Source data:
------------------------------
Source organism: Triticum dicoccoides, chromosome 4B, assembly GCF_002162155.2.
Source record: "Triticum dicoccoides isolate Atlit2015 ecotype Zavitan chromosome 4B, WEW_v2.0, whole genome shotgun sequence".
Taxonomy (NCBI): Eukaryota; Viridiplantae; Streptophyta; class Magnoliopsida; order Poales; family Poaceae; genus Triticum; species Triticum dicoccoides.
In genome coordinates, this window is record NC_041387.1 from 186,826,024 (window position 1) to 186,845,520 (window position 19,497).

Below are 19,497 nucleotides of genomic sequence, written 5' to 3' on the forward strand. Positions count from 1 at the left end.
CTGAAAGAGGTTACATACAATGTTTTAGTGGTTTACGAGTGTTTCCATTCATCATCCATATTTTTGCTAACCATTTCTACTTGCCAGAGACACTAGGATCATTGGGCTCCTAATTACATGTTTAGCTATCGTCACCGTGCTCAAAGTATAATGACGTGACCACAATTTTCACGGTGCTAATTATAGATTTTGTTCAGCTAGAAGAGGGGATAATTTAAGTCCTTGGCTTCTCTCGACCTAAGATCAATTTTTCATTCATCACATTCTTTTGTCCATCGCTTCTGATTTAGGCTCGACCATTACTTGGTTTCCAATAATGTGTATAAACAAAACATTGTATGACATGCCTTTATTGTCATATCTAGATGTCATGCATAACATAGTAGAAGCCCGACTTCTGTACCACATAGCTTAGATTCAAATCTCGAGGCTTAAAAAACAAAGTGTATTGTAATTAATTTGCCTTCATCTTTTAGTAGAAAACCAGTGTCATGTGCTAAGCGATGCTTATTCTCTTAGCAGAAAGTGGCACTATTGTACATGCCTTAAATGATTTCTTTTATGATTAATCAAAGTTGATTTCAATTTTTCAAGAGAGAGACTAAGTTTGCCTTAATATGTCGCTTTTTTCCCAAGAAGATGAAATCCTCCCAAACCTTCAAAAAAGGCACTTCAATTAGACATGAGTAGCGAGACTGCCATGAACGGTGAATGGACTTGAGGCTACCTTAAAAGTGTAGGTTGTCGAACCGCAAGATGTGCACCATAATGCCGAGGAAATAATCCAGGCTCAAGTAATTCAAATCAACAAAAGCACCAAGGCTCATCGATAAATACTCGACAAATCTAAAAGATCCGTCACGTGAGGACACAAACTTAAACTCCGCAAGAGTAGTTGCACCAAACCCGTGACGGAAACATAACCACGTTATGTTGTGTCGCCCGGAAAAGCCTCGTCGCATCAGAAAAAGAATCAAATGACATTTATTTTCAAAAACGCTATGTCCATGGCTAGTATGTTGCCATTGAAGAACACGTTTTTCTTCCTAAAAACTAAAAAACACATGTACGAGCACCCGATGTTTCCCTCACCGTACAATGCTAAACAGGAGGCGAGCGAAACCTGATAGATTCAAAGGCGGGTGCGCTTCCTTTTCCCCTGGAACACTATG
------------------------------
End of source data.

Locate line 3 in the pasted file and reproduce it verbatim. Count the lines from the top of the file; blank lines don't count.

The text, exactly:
Taxonomy (NCBI): Eukaryota; Viridiplantae; Streptophyta; class Magnoliopsida; order Poales; family Poaceae; genus Triticum; species Triticum dicoccoides.